This list only accounts for the shows available in North America as of 3/10/19.
From the rise of live action and CG reboots of Disney films to the ascent of Pixar and similar studios, it is clear that 2D animation is slowly fading out of popular media in the West. However, Netflix is helping push back against this tide. Through producing original anime and western animation, while also surfacing some all-time greats, Netflix is essentially acting as the Toonami of this generation. While some worry if Netflix involvement is a good thing for the anime industry as a whole due to their abundance of somewhat unimpressive 3D animated shows, as well as their ability to scoop up big releases and prevent simulcasts, there is no denying that their catalog includes some of the best anime ever made, on a service that many people already have. Let’s run down the five best anime on Netflix.
Fullmetal Alchemist: Brotherhood
Bones’ adaptation of Himoru Arakawa’s beloved manga is an easy recommendation for anime newcomers and longtime fans of battle-shonen. It tells the story of Edward and Alphonse Elric, two brothers who are on a quest to get back the parts of their bodies that were destroyed in an alchemy accident. In this world, alchemists have the ability to create runes called transmutation circles and manipulate the elements, a magic system that leads to most alchemists specializing in certain powers. Not only is the action choreography and animation a huge draw due to the talent of Bones’ core staff and animators, but the freeform creativity of the alchemist’s powers also creates the basis for a litany of interesting battles. And more importantly, Ed and Alphonse’s journey to get back what they’ve lost is an endlessly entertaining spectacle with a cadre of fun characters grounded in conflicts that feel human despite their fantastical nature.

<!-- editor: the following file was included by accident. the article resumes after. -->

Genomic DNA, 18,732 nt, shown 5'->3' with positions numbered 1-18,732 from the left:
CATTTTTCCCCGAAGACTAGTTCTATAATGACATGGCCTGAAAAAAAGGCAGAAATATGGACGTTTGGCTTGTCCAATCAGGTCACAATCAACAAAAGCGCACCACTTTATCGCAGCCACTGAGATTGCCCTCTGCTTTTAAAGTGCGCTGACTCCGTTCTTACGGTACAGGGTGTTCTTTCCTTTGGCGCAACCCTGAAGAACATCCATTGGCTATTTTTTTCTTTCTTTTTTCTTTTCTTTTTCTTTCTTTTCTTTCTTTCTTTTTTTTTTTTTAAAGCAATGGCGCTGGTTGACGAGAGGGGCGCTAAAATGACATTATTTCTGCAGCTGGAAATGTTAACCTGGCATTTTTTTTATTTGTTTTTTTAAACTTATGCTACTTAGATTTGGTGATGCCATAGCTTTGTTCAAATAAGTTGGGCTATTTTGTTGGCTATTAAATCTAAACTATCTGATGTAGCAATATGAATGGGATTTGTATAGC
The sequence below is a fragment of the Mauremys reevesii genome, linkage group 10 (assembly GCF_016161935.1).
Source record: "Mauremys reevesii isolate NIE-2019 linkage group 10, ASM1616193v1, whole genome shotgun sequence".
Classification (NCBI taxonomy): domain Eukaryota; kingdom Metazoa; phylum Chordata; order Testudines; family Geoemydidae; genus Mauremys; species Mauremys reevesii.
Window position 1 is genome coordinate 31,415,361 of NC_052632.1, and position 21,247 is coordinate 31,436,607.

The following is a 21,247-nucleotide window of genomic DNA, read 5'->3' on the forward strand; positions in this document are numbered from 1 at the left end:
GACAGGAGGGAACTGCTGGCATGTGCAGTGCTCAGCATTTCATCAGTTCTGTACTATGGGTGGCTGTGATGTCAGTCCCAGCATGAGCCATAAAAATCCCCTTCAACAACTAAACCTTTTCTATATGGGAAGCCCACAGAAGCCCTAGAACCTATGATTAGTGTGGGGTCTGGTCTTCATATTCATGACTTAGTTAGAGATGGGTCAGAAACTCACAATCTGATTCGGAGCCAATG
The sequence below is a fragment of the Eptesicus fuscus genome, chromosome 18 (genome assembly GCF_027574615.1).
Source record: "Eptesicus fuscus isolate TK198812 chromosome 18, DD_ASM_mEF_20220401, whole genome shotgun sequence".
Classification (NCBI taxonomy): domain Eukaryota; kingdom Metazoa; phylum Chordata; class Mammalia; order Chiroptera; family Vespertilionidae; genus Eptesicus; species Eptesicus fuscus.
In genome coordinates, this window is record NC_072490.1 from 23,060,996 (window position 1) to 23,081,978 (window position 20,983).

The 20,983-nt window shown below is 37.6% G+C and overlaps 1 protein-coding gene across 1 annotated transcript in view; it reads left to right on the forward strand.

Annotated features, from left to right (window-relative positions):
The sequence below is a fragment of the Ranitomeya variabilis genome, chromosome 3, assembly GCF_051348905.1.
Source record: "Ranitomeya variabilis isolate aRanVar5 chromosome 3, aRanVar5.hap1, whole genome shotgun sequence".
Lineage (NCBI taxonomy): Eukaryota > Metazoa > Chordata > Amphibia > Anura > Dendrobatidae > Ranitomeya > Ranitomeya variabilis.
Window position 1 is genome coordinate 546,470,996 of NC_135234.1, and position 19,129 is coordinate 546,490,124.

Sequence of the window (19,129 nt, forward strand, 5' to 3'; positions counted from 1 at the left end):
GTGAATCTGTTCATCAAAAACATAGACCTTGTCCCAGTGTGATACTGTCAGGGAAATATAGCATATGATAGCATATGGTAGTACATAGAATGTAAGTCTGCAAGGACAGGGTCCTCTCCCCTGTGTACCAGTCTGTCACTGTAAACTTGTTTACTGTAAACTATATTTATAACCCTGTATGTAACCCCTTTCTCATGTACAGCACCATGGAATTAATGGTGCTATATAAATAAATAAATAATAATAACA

Puella Magi Madoka Magica
Madoka Magica is a show that proves that initial impressions can be deceiving. Initially marketed as straightforward genre entry, this pairing of Studio Shaft and Gen Urobuchi is actually a visually inventive parable about utilitarianism. Set in a world where the typical escapist fantasy of being an empowered Magical Girl is actually a dire Faustian bargain, Madoka finds that her wish to help others comes with some significant caveats. Here we see Shaft at the height of their powers, utilizing alienating avant-garde background art to convey the desolation of its protagonist’s psyches. We are told stories of pain and suffering, these idealistic girls becoming ensnared in a system that milks them dry of their humanity.
While the fact that it is a “deconstruction” of the Magica Girl genre is perhaps an overly discussed point, the show juxtaposes the typical trappings of the format against the brutal cruelties endured by its cast. This harsh contrast helps underscore Urobuchi‘s point that the needs of the many do NOT outweigh the few. Delicately maintaining a balance between being sadistic and insightful, the pain always comes with a glimmer of humanism at the end of the tunnel. Madoka Magica kicked off a trend of edge-lord imitators who mistake the purpose of this story’s shock-value, shock-value which is meant to convey the fundamental unfairness of this society.